Now for something provocative. I’m more and more convinced that beneath all our professional ‘belief’ in objectivity, five-paras, the forbidden ‘I’, and on an on, is a deeply entrenched commitment to the status quo. In other words that commitment is based a political belief which is almost invisible and, because of that, all the more powerful. This is the elephant in the room. We have taken our binary oppositions (heredity v. environment, nature v. culture) so much for granted that we’ve become stupefied and stunted in our thinking on very important matters. When one considers the brief given implicitly to most student writers, but NEVER examined, it goes something like this: You don’t know much about the recent history of Madagascar but your task is to write about it AS IF you do know something about it (you will get the vast bulk of your knowledge from sources, of course) and AT THE SAME TIME you should write as if you are not a person and must never use the first person. The brief is doubly incoherent at root. No wonder students hate writing essays but being, essentially, survivors they will find the best way to get under the wire. The most common practice is to string together a series of ‘quotes’ (properly acknowledged, of course) and to try to give the impression that the essay has an author, but not really, because the ‘author’ doesn’t really know anything. One can hardly imagine a more futile dry loop, a more complete waste of time. To ‘succeed’ in this exercise requires an imagination as dense as that of George Bush or Bill Kristol or Larry Summers. It’s main driving power is an unflinching commitment NOT TO THINK.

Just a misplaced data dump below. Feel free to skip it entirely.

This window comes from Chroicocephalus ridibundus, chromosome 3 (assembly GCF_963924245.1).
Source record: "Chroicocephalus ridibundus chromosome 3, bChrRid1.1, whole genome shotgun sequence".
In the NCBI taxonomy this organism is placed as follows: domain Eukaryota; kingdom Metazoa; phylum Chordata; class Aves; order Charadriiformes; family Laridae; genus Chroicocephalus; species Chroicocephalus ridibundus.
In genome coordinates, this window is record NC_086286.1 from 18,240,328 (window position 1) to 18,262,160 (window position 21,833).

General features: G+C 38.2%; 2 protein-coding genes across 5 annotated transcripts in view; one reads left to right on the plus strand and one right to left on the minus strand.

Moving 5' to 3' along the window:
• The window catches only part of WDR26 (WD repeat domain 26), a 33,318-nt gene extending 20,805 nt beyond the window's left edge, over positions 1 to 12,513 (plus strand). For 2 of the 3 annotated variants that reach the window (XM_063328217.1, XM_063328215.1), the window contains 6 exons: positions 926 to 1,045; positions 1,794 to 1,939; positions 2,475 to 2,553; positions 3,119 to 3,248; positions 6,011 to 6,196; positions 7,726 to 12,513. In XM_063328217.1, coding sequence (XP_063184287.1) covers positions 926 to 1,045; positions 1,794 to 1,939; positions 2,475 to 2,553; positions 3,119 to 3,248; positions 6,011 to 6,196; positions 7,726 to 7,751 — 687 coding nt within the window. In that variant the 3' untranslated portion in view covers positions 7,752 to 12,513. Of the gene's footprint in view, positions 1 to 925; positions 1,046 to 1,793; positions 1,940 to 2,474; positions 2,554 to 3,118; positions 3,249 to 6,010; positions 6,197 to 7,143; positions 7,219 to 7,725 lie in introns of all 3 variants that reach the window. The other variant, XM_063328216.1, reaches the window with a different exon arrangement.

Against this ‘method’ of writing a paper I would propose the following. Get interested, get very interested in a topic, put yourself on the line as you think about it. Work. (If you can’t find a topic please do something else. Anything. But DON’T start writing until you are really involved.) Stand firm in your own partial knowledge, ask real questions. Use you genuine ignorance as your strength. Explore. Use quotations to help shape your own ideas, questions, puzzles. This is your essay it cannot be written by your sources. Use your essay as an authentic exploration of a question which matters to you. Remember that most teachers cannot write. They have been trained to think in very proscribed modes for reasons which become clear as you think about the whole purpose of education which, in the words of our some time Governor, Arnie Carlson, is to produce ‘successful units for deployment in the economic sphere.’

You were surprised by my ‘weird’ ideas on outlining. Another reader was delighted to find that it’s okay to use the first person in an essay, a third felt relieved that it’s alright to end her essay at the end and not at the beginning as she usually does. More questions: what do the words ‘alright’ and ‘okay’ mean in these sentences? More still: a university is a place where we should ask questions, sure. But not questions about sacred matters like this, or patriotism, and on and on.